11. But an argument was submitted, supported by the judgment of the Subordinate Judge, to the effect that although by the rules of the Mitakshara law a mortgage is at its date an invalid deed in so far as purporting to encumber the joint family property, yet when it purports to become the consideration for a sale it then becomes a just and a legal consideration on the principle of 'antecedent debt.' The family property could not be affected by such an invalid mortgage, but it could be sold next year or next day to the mortgagee for an 'antecedent' debt-namely, the mortgage debt itself ! Thus by turning the 'antecedent debt' simply into a debt 'antecedent' to the sale, the whole doctrine of antecedent debt is reduced ad absurdum, the principle of Mitakehara law is circumvented, and the rights of the junior members of a Hindu family are no longer protected but can be easily destroyed. Their Lordships cannot hold that this is in accordance with law. The views of the Board have been expressed quite recently in Sahu Bum Chandra's case, and in Jogi Das v. Ganga Ram 21 C.W.N. 957 about to be referred to.
12. As to the matter of the antecedency of debts, it is clear beyond question that the antecedency is antecedency to the mortgage itself. And it is more than that-it is disconnection with the mortgage in fact as well as in time. In no other way can the law of Indian joint family property protect itself against being undermined.
13. These sentences from Sahu Ram Chandra's case may be quoted as particularly applicable to the circumstances of this appeal.
In their Lordships' opinion these expressions, which have been the subject of so much difference of legal opinion, do not give any countenance to the idea that the joint family estate can be effectively sold or charged in such a manner an to bind the issue of the father, except where the sale or charge has been made in order to discharge an obligation not only antecedently incurred, but incurred wholly apart from the ownership of the joint estate or the security afforded or supposed to be available by such joint estate. The exception being allowed, as in the state of the authorities it must be, it appears to their Lordships to apply, and to apply only, to the case where the father's debts have been incurred irrespective of the credit obtainable from immoveable assets which do not personally belong to him, but are joint family property. In their view of the rights of a father and his creditors, if the principle were extended further, then the exception would be made so wide as in effect to extinguish the sound and wholesome principle itself, namely, that no manager, guardian, or trustee, can he entitled for his own purposes to dispose of the estate which is under his charge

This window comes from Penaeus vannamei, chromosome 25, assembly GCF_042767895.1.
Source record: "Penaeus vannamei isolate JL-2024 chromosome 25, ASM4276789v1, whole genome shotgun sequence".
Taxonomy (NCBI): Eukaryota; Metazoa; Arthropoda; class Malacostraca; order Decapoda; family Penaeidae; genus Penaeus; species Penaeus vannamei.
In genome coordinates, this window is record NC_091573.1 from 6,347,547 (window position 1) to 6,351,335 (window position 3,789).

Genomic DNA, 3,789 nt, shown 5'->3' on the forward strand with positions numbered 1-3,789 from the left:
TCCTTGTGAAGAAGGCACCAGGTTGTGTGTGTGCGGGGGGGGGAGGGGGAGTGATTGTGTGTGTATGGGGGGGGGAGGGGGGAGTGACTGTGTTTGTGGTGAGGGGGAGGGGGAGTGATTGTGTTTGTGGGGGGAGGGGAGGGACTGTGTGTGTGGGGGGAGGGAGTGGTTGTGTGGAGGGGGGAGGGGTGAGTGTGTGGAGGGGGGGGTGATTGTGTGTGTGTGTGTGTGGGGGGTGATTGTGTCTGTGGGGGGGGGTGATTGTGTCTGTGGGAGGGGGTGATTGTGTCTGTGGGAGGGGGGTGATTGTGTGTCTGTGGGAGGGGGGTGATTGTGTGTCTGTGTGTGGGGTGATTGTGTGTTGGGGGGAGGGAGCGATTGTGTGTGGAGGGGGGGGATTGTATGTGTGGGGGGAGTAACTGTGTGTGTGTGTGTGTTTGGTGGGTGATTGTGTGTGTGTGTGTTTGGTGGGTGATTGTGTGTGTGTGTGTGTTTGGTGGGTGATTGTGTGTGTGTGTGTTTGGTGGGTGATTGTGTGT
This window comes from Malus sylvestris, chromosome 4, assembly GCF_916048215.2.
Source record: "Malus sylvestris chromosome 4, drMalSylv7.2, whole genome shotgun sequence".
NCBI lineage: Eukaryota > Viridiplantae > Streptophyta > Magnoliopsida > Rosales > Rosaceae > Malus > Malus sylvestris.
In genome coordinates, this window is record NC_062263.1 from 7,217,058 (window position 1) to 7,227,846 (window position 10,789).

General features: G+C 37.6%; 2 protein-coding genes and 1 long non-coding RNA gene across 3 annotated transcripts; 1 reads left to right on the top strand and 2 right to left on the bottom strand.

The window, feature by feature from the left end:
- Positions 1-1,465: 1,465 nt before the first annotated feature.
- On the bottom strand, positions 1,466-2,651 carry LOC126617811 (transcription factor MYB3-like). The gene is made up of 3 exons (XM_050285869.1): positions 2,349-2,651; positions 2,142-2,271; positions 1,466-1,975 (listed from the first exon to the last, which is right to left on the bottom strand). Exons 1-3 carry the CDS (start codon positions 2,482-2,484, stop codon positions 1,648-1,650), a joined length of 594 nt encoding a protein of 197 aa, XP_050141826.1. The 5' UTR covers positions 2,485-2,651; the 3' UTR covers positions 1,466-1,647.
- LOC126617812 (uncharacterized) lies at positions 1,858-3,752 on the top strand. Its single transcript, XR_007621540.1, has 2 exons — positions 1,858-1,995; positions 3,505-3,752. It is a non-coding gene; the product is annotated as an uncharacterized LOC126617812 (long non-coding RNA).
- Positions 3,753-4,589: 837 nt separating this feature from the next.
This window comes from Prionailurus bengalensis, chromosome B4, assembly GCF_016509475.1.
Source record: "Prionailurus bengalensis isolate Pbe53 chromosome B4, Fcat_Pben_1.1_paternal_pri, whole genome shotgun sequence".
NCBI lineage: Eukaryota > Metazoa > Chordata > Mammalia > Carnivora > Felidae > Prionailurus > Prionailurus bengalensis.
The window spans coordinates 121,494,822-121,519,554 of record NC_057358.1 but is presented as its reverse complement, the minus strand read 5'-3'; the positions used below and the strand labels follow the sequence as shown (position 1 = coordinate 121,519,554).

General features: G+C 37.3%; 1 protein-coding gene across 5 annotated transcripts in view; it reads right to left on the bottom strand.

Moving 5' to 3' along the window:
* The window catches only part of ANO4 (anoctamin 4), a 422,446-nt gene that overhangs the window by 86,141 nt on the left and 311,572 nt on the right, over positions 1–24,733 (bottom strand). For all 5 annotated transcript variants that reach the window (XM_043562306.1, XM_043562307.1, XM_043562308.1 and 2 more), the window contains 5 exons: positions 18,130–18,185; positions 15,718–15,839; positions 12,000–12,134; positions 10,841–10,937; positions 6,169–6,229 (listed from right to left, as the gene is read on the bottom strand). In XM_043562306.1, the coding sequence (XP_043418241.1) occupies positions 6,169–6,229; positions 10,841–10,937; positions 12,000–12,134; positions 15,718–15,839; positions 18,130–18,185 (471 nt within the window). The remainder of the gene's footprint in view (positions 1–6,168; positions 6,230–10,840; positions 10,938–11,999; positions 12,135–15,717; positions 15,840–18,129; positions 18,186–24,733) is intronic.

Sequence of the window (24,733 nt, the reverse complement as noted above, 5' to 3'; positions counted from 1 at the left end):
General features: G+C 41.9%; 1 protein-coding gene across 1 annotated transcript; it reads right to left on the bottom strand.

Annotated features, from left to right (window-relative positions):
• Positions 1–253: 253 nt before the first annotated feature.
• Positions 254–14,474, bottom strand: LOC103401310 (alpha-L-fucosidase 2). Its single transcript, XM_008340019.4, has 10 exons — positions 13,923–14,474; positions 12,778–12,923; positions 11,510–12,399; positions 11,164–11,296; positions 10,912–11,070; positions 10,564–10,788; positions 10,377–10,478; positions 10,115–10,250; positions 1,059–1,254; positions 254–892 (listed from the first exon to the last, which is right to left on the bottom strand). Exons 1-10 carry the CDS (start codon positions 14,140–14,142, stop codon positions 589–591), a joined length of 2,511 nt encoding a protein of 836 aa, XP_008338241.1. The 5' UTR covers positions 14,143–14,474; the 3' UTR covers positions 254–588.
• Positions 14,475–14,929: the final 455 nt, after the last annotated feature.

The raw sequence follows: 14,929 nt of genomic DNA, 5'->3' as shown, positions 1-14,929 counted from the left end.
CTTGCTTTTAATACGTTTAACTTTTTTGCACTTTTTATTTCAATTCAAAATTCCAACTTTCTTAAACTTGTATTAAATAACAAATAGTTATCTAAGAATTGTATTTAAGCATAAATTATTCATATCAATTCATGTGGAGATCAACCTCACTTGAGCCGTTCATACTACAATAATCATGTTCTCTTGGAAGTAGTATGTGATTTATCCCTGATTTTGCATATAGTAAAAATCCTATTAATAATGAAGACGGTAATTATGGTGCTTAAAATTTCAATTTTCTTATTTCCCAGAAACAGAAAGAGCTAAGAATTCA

14. The law thus laid down was followed in Narain Prasad v. Sarnam Singh . Further to employ the resume made by the learned Judges of the High Court.-
The point wag again considered by their Lordships of the Privy Council in the case of Jogi Das v. Ganga Ram 21 C.W.N. 957 where Lord Haldane interpreted the judgment in the case of Sahu Ram Chandra v. Bhup Singh as follows :-'In that case it was laid down in effect that joint property could not be alienated against co-sharers by way of mortgage or otherwise, except for necessity, or for payment of an actual antecedent debt, quite distinct from the debt incurred in the mortgage itself, and that in consequence the transaction in that case could not stand, and it was added that the mere circumstance of a pious obligation does not validate the mortgage.'
15. This body of law is rightly followed and applied by the High Court, and their Lordships fully approve of the judgment delivered.
16. A separate and protracted argument was laid before the Board to the effect that the respondents, the grandsons of Amar Singh, are not entitled to have their property against his invalid proceedings by reason of 'pious obligation.' It is sufficient to say that no such doctrine can be invoked in the circumstances of the present case. In Sahu Ram Chandra's case a similar appeal to the 'pious obligation' doctrine was made during the father's lifetime, and the point was thus dealt with (p. 131):-
While the father, however, remains in life, the attempt to affect the sons' and grandsons' shares in the property in respect merely of their pious obligation to pay off their father's debts, and not in respect of the debt having been truly incurred for the interest of the estate itself, which they with their father jointly own, must fail; and the simplest of all reasons may be assigned for this, namely, that before the father's death he may pay off the debt, or after his death there may be ample personal estate belonging to the father himself out of which the debt may be discharged. In short, responsibility to meet the father's debts is one thing, and the validity of a mortgage over the joint estate is quite another thing.
17. In the present case the doctrine is invoked against grandsons and in the lifetime of sons.
18. Nothing more need be said. The invocation of the doctrine entirely fails.
19. Their Lordships will humbly advise His Majesty that the appeal should be refused with costs.